May I offer my sympathies if you’re lactose intolerant but no matter what you say, the world already involves way too much soya for my liking.     

I like to think I can masquerade as skinny but no matter how hard I try I always end up being unmasked as a full-fat.  I am, however, a complete enigma when it comes to froth or flat or wet or dry but for goodness sakes just don’t make my cappuccino heavy.  

“Make mine a naked bold grande café au lait skinny extra shot, with some white chocolate and 4 pumps of peppermint to go please,” I said to Guido this morning.  

I like to keep him on his toes.   

Sex and the other options

As you know this blog is rarely ever topical.  But travelling on the London Underground yesterday morning I found myself reading a newspaper article about a Hollywood celebrity who claims to have slept with five thousand women over a four year period.  That’s an awful lot of sex, and let’s face it, statistically I was hoping some of it was awful too.  I immediately got out my calculator and crunched the numbers.  You’d need to sleep with one hundred and four different sexual partners a month just to keep up. I closed my eyes and thought about the logistics.  I tried to imagine who would be interested enough to make out with me and where I might find them all and whether I would be cheating numbers wise if I asked if any of them would be willing to do it more than once.  In the end I got exhausted just thinking about having to change the sheets.    If I fitted that much sex in during the month of December I don’t think I’d be able to walk my way through January.  So thank goodness for monogamy and thank God I can rely on Guido every other Tuesday but twice on a Saturday.  

Coincidentally, right next to that newspaper article was another about the most popular polled things people would choose to do, rather than have sex.  And one of them was to pilot a helicopter.  No really, I am honestly not making this up.  So I threw it wide open in bed last night. 

“If you had a choice between having sex or doing anything else, what would it be and would it involve a spinning rotor?” I asked Guido. 

“Is this another one of your stupid trick questions to catch me out?” he said groaning.

“Straight up,” I said shaking my head.

There was a very long and satisfying pause.  Which I have to say was gratifying considering what I was asking him. At least he had the manners to show some hesitation.

“Okay,” he said rubbing his chin.  “It would obviously have to be pleasurable.  It would need to be flexible.  I’d have to be able fit it in comfortably, oh, and it couldn’t be too short or too long.”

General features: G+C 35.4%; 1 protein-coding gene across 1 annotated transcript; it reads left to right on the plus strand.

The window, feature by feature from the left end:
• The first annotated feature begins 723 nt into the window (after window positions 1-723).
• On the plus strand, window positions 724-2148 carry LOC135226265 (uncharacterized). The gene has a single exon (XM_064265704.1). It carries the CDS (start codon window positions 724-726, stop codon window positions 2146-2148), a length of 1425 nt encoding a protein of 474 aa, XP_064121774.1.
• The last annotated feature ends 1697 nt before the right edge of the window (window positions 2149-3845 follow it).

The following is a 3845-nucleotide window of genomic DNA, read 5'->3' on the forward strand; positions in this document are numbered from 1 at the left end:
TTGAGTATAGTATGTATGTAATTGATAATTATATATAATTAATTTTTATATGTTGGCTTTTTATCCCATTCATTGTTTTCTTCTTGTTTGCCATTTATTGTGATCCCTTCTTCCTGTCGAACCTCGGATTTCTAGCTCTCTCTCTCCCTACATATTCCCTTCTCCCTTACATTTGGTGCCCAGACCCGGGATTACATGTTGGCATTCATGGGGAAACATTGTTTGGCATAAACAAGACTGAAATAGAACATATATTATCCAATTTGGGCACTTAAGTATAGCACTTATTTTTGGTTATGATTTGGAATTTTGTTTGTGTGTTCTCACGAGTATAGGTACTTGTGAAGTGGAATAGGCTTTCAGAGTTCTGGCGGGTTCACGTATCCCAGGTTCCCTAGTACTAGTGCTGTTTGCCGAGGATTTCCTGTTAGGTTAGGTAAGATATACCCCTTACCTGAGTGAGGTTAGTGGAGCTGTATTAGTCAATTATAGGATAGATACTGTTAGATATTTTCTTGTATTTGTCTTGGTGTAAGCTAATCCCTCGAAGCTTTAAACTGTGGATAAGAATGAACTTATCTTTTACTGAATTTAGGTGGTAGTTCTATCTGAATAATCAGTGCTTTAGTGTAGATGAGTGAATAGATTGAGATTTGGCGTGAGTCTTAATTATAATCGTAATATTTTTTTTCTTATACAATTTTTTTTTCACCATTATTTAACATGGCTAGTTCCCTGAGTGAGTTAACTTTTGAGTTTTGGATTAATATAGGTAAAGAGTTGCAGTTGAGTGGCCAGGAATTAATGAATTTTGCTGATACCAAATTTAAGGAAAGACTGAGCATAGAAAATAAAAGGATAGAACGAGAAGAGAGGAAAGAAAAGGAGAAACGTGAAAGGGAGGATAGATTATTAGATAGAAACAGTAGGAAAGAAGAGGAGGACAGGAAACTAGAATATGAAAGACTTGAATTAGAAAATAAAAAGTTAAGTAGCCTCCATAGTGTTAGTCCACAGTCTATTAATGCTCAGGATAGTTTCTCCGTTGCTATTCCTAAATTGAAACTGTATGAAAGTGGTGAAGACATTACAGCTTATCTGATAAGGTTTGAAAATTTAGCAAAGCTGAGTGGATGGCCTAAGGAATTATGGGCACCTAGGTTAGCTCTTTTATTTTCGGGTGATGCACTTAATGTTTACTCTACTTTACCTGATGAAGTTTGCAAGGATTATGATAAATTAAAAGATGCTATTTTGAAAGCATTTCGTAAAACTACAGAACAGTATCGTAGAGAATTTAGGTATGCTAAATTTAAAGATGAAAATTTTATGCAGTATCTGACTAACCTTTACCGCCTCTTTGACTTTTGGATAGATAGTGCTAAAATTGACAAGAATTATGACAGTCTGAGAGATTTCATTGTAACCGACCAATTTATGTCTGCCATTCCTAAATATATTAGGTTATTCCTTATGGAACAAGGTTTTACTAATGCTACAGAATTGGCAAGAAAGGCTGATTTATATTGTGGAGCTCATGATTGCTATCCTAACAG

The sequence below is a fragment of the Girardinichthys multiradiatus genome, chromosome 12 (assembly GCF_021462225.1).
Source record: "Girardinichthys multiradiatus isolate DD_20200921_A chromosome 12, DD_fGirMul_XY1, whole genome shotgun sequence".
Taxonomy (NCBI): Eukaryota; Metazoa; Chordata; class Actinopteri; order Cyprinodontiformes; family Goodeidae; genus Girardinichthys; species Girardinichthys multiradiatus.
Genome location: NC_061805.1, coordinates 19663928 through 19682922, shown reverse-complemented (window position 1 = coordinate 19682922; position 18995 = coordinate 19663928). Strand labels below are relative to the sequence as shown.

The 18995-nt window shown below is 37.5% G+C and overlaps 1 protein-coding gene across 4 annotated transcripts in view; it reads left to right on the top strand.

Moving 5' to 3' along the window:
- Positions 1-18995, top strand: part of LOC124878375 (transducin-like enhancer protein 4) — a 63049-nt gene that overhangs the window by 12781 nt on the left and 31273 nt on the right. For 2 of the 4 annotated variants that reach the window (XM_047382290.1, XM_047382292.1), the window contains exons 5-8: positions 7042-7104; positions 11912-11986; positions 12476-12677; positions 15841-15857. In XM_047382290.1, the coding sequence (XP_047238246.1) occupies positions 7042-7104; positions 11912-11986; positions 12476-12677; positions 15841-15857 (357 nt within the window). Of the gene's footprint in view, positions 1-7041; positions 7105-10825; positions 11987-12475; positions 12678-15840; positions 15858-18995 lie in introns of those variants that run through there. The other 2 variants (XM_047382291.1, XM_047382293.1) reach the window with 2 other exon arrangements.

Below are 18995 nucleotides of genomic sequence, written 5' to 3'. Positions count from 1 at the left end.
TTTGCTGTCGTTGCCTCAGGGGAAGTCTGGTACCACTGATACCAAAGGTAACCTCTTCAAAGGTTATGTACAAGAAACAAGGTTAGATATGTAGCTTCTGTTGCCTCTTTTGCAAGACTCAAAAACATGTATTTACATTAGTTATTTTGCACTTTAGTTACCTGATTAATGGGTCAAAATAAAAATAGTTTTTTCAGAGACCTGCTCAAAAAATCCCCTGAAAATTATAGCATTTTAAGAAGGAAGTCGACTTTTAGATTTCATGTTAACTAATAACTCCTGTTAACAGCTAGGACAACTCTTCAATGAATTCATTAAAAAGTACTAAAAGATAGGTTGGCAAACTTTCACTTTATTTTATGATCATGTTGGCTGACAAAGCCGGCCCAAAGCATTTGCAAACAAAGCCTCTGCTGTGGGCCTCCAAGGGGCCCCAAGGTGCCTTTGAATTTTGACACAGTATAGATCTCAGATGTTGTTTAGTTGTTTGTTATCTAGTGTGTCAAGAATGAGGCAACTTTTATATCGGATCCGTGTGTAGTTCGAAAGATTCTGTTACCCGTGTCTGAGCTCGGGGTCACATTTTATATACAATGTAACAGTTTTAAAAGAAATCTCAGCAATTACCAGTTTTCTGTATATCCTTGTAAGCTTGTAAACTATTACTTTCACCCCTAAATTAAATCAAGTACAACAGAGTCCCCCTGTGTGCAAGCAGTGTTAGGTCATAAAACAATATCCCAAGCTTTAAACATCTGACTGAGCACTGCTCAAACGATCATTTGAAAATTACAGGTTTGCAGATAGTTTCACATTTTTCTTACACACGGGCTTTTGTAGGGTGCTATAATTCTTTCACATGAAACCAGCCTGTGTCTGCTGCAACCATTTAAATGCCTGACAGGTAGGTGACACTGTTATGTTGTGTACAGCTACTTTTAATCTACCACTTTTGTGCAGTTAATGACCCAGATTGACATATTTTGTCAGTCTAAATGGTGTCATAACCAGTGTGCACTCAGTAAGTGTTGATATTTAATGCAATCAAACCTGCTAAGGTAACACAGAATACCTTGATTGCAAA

I wondered where we were going with this and if it would be printable on a blog.  

“I’d probably say – stuffing a big Krispy Kreme chocolate dream into my mouth.  Right in there.  Whole.  Straight down.  All in one go. Yum.”  He gave a big mmm noise, had a strange look in his eye and he was blinking a lot when he said it.  I’ll admit the choice was a turn up for the books.  It seemed strange, though highly encouraging, that my only competition in the sex stakes turned out to be with an iced doughnut.  

I lay in the dark thinking.  Was I about to marry a weirdo?  The question was rhetorical but please feel free to post a comment.

Scrub up

I hate to cook.  No, really I do.  Fortunately for me I co-habit with someone who can.  And most importantly, doesn’t mind doing it.  Living with a cook feels like all of your Christmas’ have arrived at once.  You get to eat well but at the same time are taught to have a healthy respect for grease proof paper.  

When Guido and I originally hooked up we were in that silly first flush of foolish love when we thought anything was possible.   Guido had this misguided belief that one day I’d figure out how to operate a four flame gas hob.  Ha! We ploughed on regardless.  I agreed to take a turn to cook on alternate nights.  When Guido cooked we’d be dining on something sumptuous like a big bowl of chorizo and shellfish.  The clams would be waving cheerfully to us from a broth of white wine and parsley.  Then the next night I’d take us to the dark side.  It was like going from all the joys of Summer to a cold harsh Winter in twenty-four hours.  I found out pretty quickly that there are only so many baked beans you can expect the man you love to eat without having to invest in Alpine scented air freshener.  I’m telling you no one cooked tinned beans on toast like I did, nor apparently with such regularity.  

To compensate for this imbalance we now have a house rule that whoever cooks the dinner, never has to do the washing up later.  As arrangements go I have absolutely no complaints.  In fact I think I may include this agreement in our wedding vows.  I’ll love him, honour him, cherish him, and promise to scrub Guido’s sticky pan on a regular basis.  

It’s a well known fact that some people find quiet contemplation by reading prose, or listening to their favourite tracks of classical music.  Other people lose themselves in the glue that is stamp collecting or by swishing rods and fly fishing.   Well, I get a kick out of washing dishes.  For me it’s a state of mind.  Nirvana.  It’s thinking time to ponder the complexities of life and how to put them right.  Light the joss sticks, cross your legs, and chant hum on a scatter cushion with me.  If you’ve never considered washing up as a hobby, trust me it can be incredibly therapeutic.  It probably has something to do with all that warm water, soapy bubbles and the occasional waft of a hot hand towel.  Honestly, throw in a couple of scented candles and a Dead Sea mud facial and it’s better than a night at Champney’s.